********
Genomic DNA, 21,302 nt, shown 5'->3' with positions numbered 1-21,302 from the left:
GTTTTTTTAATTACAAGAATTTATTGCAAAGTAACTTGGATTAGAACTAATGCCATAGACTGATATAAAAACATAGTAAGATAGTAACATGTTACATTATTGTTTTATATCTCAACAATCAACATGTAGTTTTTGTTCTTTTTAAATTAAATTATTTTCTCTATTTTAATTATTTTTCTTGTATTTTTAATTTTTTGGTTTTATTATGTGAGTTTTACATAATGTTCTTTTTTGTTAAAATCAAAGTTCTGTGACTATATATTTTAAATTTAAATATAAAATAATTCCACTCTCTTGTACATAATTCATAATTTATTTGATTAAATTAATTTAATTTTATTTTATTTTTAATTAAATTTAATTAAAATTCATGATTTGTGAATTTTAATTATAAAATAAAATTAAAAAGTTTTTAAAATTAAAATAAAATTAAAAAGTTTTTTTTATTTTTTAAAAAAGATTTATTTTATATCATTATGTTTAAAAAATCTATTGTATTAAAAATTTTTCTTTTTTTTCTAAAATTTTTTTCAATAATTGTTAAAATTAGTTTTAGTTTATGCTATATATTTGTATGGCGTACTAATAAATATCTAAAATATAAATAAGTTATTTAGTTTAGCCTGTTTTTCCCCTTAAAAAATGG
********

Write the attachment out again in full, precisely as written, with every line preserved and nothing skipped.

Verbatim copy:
Genomic DNA, 21,302 nt, shown 5'->3' with positions numbered 1-21,302 from the left:
GTTTTTTTAATTACAAGAATTTATTGCAAAGTAACTTGGATTAGAACTAATGCCATAGACTGATATAAAAACATAGTAAGATAGTAACATGTTACATTATTGTTTTATATCTCAACAATCAACATGTAGTTTTTGTTCTTTTTAAATTAAATTATTTTCTCTATTTTAATTATTTTTCTTGTATTTTTAATTTTTTGGTTTTATTATGTGAGTTTTACATAATGTTCTTTTTTGTTAAAATCAAAGTTCTGTGACTATATATTTTAAATTTAAATATAAAATAATTCCACTCTCTTGTACATAATTCATAATTTATTTGATTAAATTAATTTAATTTTATTTTATTTTTAATTAAATTTAATTAAAATTCATGATTTGTGAATTTTAATTATAAAATAAAATTAAAAAGTTTTTAAAATTAAAATAAAATTAAAAAGTTTTTTTTATTTTTTAAAAAAGATTTATTTTATATCATTATGTTTAAAAAATCTATTGTATTAAAAATTTTTCTTTTTTTTCTAAAATTTTTTTCAATAATTGTTAAAATTAGTTTTAGTTTATGCTATATATTTGTATGGCGTACTAATAAATATCTAAAATATAAATAAGTTATTTAGTTTAGCCTGTTTTTCCCCTTAAAAAATGG